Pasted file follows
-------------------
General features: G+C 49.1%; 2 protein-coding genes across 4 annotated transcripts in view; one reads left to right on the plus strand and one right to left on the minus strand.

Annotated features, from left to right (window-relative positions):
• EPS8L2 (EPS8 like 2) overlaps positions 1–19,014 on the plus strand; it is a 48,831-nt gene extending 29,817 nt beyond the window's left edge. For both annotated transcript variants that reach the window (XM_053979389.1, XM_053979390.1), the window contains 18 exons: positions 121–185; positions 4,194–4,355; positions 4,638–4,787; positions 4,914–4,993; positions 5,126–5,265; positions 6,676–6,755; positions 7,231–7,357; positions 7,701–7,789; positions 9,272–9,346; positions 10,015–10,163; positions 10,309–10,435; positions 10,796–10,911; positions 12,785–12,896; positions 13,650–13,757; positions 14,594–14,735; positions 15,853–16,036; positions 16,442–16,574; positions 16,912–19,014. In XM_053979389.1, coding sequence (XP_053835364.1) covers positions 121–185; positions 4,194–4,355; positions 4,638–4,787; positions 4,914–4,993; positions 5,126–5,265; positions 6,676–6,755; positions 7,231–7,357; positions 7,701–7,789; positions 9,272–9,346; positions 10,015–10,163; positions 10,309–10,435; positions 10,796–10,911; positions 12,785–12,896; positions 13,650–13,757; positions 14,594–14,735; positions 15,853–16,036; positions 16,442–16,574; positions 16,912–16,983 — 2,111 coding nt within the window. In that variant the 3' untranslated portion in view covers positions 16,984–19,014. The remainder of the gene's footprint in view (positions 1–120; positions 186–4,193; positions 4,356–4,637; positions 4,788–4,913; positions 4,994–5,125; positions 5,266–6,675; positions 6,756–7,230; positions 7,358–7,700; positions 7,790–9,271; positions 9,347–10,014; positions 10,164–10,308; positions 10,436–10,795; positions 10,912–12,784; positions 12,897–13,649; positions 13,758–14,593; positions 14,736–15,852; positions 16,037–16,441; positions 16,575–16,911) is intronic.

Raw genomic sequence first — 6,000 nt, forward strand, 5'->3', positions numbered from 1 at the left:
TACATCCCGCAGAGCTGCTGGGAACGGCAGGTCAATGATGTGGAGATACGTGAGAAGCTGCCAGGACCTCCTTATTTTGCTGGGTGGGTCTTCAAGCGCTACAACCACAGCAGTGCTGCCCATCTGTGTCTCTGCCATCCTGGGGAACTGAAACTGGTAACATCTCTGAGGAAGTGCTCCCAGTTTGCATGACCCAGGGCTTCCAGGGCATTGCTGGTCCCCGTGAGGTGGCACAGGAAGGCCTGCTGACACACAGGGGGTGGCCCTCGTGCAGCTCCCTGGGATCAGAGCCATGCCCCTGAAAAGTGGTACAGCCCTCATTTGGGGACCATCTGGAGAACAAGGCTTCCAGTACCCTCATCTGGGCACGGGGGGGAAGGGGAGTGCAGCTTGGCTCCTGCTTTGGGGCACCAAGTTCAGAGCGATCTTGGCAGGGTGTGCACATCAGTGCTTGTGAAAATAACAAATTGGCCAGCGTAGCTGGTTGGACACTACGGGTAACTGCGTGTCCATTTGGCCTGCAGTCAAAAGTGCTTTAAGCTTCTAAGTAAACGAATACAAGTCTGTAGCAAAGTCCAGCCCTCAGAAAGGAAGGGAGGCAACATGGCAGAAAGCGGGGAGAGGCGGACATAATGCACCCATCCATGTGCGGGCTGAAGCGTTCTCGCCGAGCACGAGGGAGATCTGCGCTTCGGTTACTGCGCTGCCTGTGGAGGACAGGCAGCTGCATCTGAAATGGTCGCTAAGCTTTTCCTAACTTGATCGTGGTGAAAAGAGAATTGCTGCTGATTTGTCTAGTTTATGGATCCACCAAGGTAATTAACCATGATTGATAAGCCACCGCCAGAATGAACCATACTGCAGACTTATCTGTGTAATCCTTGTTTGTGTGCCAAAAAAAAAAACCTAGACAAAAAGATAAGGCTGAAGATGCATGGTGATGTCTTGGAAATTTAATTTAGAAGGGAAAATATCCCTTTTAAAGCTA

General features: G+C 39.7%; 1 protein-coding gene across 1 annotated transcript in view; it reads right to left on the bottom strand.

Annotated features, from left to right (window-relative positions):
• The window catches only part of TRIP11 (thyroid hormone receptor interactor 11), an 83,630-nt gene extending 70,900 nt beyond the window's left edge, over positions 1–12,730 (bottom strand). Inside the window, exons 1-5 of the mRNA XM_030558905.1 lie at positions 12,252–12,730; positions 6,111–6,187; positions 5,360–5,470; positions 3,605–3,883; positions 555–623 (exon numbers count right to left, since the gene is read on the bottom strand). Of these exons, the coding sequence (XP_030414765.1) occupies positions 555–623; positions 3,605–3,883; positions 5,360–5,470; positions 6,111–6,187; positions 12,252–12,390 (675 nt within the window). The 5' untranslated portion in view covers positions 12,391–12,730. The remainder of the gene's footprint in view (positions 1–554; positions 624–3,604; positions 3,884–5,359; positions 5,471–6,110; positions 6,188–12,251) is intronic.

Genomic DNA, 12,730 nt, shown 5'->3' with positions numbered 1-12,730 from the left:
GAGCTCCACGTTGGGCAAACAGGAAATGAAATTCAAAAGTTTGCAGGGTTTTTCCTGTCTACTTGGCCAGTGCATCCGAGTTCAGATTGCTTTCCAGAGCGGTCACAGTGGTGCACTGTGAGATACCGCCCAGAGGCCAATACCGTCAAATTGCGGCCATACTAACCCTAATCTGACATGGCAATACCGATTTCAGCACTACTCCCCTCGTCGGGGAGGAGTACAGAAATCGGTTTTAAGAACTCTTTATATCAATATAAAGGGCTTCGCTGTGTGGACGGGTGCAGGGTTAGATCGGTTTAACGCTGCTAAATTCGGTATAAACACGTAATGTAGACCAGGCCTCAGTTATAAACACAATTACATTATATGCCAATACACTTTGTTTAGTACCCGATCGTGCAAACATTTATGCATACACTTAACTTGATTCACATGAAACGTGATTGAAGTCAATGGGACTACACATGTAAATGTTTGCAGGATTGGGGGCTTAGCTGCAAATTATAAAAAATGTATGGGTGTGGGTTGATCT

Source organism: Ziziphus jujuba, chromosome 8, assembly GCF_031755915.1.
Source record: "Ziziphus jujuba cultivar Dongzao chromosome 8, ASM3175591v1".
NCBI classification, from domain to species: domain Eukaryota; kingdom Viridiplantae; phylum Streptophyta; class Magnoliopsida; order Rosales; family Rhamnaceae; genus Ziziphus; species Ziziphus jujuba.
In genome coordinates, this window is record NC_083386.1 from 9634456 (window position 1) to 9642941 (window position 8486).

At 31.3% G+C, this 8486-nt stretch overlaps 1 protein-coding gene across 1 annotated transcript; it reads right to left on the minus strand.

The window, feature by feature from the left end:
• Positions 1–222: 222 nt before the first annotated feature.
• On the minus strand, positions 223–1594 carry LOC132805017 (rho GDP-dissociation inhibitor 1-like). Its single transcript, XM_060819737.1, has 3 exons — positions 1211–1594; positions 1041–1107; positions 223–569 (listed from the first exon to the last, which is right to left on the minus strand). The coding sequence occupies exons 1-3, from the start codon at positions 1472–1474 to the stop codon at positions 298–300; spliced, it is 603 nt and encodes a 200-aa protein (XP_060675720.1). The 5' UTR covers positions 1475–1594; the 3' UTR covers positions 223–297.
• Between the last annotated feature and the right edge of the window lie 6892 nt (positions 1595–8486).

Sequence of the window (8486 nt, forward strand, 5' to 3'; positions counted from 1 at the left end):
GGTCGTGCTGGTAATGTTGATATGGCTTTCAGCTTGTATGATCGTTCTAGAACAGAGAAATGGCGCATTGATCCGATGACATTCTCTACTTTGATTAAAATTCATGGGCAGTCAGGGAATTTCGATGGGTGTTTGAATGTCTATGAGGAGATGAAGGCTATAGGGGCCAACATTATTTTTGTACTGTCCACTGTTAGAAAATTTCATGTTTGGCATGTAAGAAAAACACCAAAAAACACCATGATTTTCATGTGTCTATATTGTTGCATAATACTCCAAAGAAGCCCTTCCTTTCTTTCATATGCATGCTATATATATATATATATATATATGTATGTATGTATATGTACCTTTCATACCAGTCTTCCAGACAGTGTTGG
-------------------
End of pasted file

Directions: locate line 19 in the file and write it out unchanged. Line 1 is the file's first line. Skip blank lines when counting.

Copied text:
• Between the last annotated feature and the right edge of the window lie 6892 nt (positions 1595–8486).